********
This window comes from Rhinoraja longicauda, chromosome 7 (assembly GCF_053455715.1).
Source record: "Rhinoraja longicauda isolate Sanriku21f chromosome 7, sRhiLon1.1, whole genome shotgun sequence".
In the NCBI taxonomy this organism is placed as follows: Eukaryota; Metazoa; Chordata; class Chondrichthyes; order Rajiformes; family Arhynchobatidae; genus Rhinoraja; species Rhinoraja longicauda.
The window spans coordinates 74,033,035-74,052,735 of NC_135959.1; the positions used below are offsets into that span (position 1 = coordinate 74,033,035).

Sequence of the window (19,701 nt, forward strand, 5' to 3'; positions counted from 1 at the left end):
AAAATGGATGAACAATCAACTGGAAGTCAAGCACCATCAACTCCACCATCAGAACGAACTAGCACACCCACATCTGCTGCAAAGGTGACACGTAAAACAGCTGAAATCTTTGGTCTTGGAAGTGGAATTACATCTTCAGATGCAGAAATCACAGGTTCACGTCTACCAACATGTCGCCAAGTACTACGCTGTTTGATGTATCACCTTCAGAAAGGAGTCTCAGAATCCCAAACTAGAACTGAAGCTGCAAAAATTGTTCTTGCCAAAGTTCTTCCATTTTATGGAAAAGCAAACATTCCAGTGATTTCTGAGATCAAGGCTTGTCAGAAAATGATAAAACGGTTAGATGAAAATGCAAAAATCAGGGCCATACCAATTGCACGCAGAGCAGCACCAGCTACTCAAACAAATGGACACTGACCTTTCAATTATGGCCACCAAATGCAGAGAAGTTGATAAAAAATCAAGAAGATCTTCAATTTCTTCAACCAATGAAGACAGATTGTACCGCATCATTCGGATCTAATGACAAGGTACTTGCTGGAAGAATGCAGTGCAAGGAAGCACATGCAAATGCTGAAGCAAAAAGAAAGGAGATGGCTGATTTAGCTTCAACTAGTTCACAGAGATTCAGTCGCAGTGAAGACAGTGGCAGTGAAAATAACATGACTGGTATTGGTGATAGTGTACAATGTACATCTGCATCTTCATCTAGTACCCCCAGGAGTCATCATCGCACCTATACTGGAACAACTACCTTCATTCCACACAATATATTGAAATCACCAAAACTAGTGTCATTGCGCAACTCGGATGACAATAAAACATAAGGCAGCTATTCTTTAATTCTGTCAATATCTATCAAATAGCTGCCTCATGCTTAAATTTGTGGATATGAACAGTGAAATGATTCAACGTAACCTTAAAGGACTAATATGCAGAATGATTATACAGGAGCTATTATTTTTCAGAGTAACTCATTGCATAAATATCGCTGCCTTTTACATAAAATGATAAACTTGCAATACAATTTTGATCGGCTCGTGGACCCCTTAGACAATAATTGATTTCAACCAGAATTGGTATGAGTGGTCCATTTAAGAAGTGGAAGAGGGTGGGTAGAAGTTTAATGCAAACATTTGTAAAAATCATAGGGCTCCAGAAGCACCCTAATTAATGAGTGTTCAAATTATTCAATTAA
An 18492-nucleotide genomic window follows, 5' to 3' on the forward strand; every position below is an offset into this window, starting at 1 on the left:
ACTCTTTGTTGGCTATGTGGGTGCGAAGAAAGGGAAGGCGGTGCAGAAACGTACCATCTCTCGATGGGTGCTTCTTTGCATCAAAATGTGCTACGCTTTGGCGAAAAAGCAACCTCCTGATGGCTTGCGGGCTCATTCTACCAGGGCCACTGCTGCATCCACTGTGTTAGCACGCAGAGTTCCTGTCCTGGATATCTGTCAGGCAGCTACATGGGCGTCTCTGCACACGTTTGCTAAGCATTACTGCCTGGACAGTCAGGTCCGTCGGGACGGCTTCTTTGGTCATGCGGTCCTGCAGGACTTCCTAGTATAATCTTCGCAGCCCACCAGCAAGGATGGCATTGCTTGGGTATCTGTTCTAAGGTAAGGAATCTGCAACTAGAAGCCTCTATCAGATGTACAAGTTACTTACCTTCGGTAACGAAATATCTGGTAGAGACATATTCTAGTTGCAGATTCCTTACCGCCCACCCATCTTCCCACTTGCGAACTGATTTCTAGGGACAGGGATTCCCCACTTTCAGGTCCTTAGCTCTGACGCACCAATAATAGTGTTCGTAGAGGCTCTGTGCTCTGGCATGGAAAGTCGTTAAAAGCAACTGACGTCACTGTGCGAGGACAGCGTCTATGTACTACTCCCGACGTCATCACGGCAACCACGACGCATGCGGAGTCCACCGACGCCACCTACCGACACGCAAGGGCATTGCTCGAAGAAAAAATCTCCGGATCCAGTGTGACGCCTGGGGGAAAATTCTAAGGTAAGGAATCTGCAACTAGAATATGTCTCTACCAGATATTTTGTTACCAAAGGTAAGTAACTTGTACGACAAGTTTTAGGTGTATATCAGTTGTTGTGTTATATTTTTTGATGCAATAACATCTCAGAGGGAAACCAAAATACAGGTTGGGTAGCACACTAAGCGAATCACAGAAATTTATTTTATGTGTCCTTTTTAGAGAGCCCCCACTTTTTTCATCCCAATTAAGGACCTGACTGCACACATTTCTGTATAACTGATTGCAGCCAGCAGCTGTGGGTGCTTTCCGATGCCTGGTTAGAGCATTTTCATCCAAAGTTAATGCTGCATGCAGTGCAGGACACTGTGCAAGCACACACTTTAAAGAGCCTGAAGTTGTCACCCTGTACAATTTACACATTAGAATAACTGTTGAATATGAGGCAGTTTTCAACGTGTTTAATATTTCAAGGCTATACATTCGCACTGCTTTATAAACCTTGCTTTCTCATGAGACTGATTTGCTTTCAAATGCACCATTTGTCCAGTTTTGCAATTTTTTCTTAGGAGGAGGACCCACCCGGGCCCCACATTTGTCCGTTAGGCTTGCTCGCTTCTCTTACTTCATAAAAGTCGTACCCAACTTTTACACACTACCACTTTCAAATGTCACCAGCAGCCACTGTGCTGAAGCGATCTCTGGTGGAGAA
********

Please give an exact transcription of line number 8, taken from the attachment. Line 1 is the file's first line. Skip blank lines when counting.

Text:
ACTCTTTGTTGGCTATGTGGGTGCGAAGAAAGGGAAGGCGGTGCAGAAACGTACCATCTCTCGATGGGTGCTTCTTTGCATCAAAATGTGCTACGCTTTGGCGAAAAAGCAACCTCCTGATGGCTTGCGGGCTCATTCTACCAGGGCCACTGCTGCATCCACTGTGTTAGCACGCAGAGTTCCTGTCCTGGATATCTGTCAGGCAGCTACATGGGCGTCTCTGCACACGTTTGCTAAGCATTACTGCCTGGACAGTCAGGTCCGTCGGGACGGCTTCTTTGGTCATGCGGTCCTGCAGGACTTCCTAGTATAATCTTCGCAGCCCACCAGCAAGGATGGCATTGCTTGGGTATCTGTTCTAAGGTAAGGAATCTGCAACTAGAAGCCTCTATCAGATGTACAAGTTACTTACCTTCGGTAACGAAATATCTGGTAGAGACATATTCTAGTTGCAGATTCCTTACCGCCCACCCATCTTCCCACTTGCGAACTGATTTCTAGGGACAGGGATTCCCCACTTTCAGGTCCTTAGCTCTGACGCACCAATAATAGTGTTCGTAGAGGCTCTGTGCTCTGGCATGGAAAGTCGTTAAAAGCAACTGACGTCACTGTGCGAGGACAGCGTCTATGTACTACTCCCGACGTCATCACGGCAACCACGACGCATGCGGAGTCCACCGACGCCACCTACCGACACGCAAGGGCATTGCTCGAAGAAAAAATCTCCGGATCCAGTGTGACGCCTGGGGGAAAATTCTAAGGTAAGGAATCTGCAACTAGAATATGTCTCTACCAGATATTTTGTTACCAAAGGTAAGTAACTTGTACGACAAGTTTTAGGTGTATATCAGTTGTTGTGTTATATTTTTTGATGCAATAACATCTCAGAGGGAAACCAAAATACAGGTTGGGTAGCACACTAAGCGAATCACAGAAATTTATTTTATGTGTCCTTTTTAGAGAGCCCCCACTTTTTTCATCCCAATTAAGGACCTGACTGCACACATTTCTGTATAACTGATTGCAGCCAGCAGCTGTGGGTGCTTTCCGATGCCTGGTTAGAGCATTTTCATCCAAAGTTAATGCTGCATGCAGTGCAGGACACTGTGCAAGCACACACTTTAAAGAGCCTGAAGTTGTCACCCTGTACAATTTACACATTAGAATAACTGTTGAATATGAGGCAGTTTTCAACGTGTTTAATATTTCAAGGCTATACATTCGCACTGCTTTATAAACCTTGCTTTCTCATGAGACTGATTTGCTTTCAAATGCACCATTTGTCCAGTTTTGCAATTTTTTCTTAGGAGGAGGACCCACCCGGGCCCCACATTTGTCCGTTAGGCTTGCTCGCTTCTCTTACTTCATAAAAGTCGTACCCAACTTTTACACACTACCACTTTCAAATGTCACCAGCAGCCACTGTGCTGAAGCGATCTCTGGTGGAGAA